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It was clear from the beginning of the project that Stone's determination to paint an unyielding, honest, and free depiction of professional football would necessitate an element of fiction in its physical backdrops. Ultimately, the filmmakers and the National Football League agreed to disagree, without rancor or interference from one party to the other, and thus, the AFFA (Association of Football Franchises of America) was born, the professional football league to which the Miami Sharks and all other teams depicted in "Any Given Sunday" belong. In the end, dozens of people associated with the NFL, both past and current, making their own personal decisions, participated in the film, playing everything from players and coaches to trainers and equipment managers.

As it turned out, the creation of the AFFA allowed Stone and his creative team unprecedented opportunities. "We were freed up to create our own "look"— concepts of team names, logos, uniforms, trophies, rules, etc." says producer Clayton Townsend, just like in Stone's childhood card-and-dice game. "Oliver wanted to de-sanitize the game, take it down from the impersonal TV angles we've grown accustomed to, getting right in the face of these guys, both dramatically and physically."

Stone's choice of location for nearly the entire shoot of "Any Given Sunday" was Miami. It was predicated on several circumstances, including the company's ability to rent out three major sports facilities for the filming of games and training. One was the Orange Bowl, which has seen more than half a century of great football action; it was selected for the Sharks' home stadium, with three games filmed there: the Miami Sharks versus the Minnesota Americans, Chicago Rhinos and New York Emperors. Pro Player Stadium, home of the Miami Dolphins, would stand as the home of the fictional California Crusaders. And the Homestead Sports Complex, its flamingo-pink exterior perfectly capturing the South Florida atmosphere, would be converted into the Sharks' training facility.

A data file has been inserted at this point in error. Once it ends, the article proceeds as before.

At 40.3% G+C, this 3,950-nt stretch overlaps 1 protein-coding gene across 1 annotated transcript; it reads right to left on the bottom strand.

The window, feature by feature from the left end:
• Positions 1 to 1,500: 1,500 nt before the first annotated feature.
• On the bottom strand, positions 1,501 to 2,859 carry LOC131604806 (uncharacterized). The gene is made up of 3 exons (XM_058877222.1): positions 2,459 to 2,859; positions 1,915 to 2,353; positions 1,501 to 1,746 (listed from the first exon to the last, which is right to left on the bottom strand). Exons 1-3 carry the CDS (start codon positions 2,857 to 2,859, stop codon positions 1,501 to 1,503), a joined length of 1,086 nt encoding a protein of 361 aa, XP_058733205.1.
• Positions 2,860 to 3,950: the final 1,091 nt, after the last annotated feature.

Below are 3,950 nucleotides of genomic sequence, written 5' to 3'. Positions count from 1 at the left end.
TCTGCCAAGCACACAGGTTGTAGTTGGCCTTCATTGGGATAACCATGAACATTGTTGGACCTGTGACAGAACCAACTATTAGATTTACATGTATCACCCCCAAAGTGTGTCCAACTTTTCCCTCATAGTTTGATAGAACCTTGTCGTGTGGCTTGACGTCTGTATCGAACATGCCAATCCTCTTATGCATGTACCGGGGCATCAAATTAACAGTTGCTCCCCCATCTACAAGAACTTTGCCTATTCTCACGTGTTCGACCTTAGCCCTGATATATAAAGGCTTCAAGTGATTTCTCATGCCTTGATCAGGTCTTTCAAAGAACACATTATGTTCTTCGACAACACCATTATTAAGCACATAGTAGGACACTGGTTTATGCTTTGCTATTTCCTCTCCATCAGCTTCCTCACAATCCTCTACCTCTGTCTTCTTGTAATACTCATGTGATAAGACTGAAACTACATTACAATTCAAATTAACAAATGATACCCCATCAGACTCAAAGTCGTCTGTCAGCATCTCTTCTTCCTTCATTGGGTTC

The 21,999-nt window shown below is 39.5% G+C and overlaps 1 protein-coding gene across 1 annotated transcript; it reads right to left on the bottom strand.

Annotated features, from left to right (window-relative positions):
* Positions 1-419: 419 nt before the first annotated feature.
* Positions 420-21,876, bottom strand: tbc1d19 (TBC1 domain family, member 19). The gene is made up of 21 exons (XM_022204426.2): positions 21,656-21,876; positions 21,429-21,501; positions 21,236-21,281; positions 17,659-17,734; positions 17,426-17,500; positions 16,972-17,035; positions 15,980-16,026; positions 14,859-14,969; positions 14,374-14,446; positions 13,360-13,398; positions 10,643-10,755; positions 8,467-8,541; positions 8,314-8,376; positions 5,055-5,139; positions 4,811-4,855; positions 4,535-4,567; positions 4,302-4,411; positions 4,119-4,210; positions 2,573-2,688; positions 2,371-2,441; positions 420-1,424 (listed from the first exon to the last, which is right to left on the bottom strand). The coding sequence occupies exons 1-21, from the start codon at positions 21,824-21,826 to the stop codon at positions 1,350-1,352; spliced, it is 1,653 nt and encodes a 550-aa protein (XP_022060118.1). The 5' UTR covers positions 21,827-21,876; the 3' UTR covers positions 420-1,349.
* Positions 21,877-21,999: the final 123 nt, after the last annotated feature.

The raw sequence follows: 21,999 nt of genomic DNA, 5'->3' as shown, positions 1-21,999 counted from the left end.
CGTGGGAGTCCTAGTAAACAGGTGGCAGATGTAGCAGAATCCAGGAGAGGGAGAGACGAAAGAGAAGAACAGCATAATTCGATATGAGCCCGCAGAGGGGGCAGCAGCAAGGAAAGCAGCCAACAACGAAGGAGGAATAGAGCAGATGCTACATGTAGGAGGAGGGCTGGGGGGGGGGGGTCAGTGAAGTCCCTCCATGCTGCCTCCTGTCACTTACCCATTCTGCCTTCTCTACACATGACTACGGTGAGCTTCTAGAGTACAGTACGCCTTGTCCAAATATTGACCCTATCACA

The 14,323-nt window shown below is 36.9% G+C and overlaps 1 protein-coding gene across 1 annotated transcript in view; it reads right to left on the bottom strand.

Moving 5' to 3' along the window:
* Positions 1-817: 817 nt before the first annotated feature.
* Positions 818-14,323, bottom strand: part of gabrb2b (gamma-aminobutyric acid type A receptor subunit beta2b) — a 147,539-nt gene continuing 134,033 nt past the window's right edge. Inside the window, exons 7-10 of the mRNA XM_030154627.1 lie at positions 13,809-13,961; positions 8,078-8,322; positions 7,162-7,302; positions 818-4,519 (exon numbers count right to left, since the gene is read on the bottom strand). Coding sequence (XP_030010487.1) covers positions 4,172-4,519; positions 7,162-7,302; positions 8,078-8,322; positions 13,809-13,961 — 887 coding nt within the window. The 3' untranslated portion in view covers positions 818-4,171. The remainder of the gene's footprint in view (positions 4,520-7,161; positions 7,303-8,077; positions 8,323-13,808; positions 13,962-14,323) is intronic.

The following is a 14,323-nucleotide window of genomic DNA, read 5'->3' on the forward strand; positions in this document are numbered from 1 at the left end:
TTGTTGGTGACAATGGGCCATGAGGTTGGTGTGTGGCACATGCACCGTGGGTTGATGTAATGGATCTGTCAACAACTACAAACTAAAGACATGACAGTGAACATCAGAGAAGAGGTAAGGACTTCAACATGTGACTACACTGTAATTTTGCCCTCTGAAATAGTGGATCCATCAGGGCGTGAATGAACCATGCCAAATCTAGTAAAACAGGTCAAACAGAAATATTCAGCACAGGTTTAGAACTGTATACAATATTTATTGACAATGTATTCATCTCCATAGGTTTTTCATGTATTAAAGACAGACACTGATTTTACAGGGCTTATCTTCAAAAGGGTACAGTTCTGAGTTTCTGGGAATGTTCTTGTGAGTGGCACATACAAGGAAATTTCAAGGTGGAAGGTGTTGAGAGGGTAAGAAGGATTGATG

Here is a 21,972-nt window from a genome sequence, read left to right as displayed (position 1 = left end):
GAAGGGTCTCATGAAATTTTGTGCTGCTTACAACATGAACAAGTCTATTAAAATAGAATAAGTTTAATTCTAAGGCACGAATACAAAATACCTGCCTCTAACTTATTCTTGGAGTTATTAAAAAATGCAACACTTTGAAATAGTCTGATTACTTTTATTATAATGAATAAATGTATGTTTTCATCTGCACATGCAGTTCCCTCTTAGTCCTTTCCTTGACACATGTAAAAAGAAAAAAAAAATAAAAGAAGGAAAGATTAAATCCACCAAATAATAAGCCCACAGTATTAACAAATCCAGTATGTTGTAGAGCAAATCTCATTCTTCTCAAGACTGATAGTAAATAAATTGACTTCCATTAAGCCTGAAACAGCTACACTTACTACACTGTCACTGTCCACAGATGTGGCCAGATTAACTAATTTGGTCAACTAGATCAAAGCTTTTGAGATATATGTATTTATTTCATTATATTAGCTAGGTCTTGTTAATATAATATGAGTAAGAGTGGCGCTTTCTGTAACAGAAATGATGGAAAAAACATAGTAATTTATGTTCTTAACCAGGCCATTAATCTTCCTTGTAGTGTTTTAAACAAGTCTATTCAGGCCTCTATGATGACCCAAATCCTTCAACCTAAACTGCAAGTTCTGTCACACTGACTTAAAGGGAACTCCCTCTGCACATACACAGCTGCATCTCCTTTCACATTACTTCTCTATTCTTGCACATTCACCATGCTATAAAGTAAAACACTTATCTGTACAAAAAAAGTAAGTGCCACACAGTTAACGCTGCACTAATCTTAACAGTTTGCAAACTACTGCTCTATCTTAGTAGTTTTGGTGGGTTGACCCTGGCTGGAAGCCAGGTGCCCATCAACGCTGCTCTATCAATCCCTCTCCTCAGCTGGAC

Miami's myriad mansions, restaurants, country clubs and the razzle and flash of Miami's legendary South Beach nightlife would also figure prominently in the film's story.

Following the completion of Miami shooting, the "Any Given Sunday" company then headed to Dallas to film the final game at another stadium with an extraordinary light and look, home to the fictional Dallas Knights. It also would be Stone's fourth visit to Dallas ("Born on the Fourth of July," "Talk Radio," "JFK"). BARRY SWITZER, coach of Cowboys, plays a sportscaster with Oliver.
However, before production started and the teams took the field, real football players had to be recruited and the actors cast by Stone had to look like real football players. The director charged football coordinator/second unit director Allan Graf and his associate Mark Ellis with the task of creating the brunt of the teams. Both are veterans of professional football who worked previously on such films as "The Program," "Jerry Maguire" and "The Waterboy," and currently are working on "The Replacements."

Recalls Graf, "We started recruiting football players in September, 1998 with a national manhunt and invited the best of them down to Miami. We held a week-long combine where we chose and cut them down to about 50, almost every one of whom had played either in the NFL, Canadian, or Arena Football League. These are the real-deal guys."

Adds Mark Ellis, "Then we had to incorporate the actors, cast as Sharks, and these guys jumped right in. They dressed with the players. They had their own lockers. They were part of the team. Luckily, Oliver chose really good athletes who were also really good actors, so

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